To display a color on a computer or by projection, you need at least three primary colors, and the particular colors you use, and their brightness, determine the final gamut. But notice that you have to use actual, real colors for your projector — they have to be within the horseshoe — and so there will always be colors that cannot be represented. If you want more gamut you eventually will have to add more colors, which is precisely what we see with high quality color printing. This is impractical with monitors, however, which are usually limited to just three primary colors.

In a sense, the three primary colors are a bit arbitrary, and artists have used a variety of primary color systems in their theory. However, some primary color systems are better than others because they have a larger color gamut, or can represent a larger variety of basic colors. Undoubtably, the bottom of the horseshoe is rather pristine, so I would expect that most any color system ought to attempt to get as close to the bottom corners as possible: the open question is to which third color to use. Do you want good greens or good cyans? You can't have both if you use just three colors.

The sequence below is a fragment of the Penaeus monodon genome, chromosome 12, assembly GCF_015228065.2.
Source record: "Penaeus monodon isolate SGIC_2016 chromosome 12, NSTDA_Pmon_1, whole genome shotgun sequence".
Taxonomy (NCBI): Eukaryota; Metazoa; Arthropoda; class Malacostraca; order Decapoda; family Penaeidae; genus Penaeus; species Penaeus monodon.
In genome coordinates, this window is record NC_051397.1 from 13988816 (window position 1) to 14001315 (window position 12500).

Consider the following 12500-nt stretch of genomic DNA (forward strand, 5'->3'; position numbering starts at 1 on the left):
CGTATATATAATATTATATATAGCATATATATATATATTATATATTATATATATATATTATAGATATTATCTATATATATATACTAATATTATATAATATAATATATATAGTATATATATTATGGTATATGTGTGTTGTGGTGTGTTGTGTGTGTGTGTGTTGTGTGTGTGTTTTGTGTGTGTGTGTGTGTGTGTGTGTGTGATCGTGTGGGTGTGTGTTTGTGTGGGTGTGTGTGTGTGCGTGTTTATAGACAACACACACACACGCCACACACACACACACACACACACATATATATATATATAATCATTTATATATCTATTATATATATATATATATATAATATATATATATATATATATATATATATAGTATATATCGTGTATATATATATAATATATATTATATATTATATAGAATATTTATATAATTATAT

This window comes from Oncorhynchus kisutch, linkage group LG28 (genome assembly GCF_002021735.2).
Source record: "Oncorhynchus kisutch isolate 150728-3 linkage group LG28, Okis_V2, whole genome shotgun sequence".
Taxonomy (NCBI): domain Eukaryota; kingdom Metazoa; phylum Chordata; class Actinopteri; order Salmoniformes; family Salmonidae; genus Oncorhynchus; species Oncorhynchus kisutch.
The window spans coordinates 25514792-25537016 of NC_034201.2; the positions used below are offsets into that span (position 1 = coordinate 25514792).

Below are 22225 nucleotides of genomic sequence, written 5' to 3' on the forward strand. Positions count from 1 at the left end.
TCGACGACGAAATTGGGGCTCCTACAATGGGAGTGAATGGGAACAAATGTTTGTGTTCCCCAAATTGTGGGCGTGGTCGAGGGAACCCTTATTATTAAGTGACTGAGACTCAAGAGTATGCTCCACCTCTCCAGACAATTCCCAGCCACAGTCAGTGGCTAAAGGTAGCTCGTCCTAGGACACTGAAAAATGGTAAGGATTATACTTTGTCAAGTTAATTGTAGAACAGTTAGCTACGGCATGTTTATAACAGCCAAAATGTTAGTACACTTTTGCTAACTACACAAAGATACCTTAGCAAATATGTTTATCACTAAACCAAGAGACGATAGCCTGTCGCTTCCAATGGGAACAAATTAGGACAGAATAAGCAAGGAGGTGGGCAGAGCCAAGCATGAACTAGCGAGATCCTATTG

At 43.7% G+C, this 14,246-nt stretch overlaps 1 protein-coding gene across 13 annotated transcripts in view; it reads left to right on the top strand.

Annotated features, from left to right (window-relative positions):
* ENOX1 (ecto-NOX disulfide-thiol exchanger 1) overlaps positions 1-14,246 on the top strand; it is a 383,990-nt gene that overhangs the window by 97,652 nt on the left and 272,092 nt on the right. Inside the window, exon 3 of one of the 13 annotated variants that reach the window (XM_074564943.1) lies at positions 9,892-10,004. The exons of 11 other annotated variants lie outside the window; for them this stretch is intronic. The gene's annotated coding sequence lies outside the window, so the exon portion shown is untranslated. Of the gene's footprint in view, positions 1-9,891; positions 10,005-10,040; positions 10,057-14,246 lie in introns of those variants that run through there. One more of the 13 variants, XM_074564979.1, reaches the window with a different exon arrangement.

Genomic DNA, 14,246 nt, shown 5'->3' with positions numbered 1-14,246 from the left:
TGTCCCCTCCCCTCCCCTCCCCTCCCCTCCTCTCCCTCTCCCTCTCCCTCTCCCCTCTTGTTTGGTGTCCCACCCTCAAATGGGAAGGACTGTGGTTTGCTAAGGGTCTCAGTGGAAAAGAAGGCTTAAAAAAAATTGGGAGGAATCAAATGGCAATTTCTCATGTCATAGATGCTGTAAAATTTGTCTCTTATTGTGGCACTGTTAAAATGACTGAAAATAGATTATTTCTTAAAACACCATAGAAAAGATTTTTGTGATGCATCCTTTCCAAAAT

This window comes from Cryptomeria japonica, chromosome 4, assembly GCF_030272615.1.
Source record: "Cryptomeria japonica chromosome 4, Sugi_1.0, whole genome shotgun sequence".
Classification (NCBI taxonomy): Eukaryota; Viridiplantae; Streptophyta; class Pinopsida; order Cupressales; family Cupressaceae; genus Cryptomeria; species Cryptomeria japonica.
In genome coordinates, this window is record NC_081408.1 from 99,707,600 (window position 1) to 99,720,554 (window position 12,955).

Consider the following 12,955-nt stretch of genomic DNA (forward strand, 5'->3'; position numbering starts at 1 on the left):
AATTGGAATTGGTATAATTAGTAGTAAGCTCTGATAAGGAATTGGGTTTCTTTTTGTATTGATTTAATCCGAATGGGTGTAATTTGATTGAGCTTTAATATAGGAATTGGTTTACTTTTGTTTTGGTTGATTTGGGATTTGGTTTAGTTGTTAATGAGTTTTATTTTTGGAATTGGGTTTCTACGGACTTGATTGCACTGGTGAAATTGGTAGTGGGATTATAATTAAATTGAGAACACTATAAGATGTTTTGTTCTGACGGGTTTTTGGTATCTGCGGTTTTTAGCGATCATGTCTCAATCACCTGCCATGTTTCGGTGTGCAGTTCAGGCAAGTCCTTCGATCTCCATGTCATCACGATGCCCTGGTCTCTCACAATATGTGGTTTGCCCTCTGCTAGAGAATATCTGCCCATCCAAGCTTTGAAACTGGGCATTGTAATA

Note that painters use subtractive colors, so their primary colors out of necessity will have to be the opposite of what is shown here: cyan, magenta, and yellow rather than red, green, and blue. In particular, the painters' primary color palette will be especially deficient of good blues, greens, and reds. This is why some pigment colors are highly prized by artists, since they have colors that are otherwise unmixable. In the ancient Mediterranean, the most costly dyes came from various species of Murex snails, and the colors produced were down at the bottom of the horseshoe chart — with the purple or scarlet colors being used for Imperial dress, and the blue used for the fringes of Jewish prayer shawls. These colors are decidedly non-mixable — you have to obtain a pure color and cannot obtain them by mixing other colors.

If you want to represent the entire gamut of colors mathematically, using only three numbers, then you have to go outside of the bounds of the horseshoe. But then some combinations will give colors that cannot be represented by any paint or filter. But remember that a supergreen color can actually be experienced under some circumstances. However, there are some wide-gamut color systems which represent colors that cannot exist even in our imaginations, like a scarlet black or deep blue white.  As far as I know a true wide-gamut color system that includes supergreen as one of its primaries does not exist, but it would be useful if it did, since it would closely represent the entire human visual system, including our imagination, while excluding those colors which are impossible to even imagine.

Here are the most commonly used color systems:
  • sRGB:  35% of entire gamut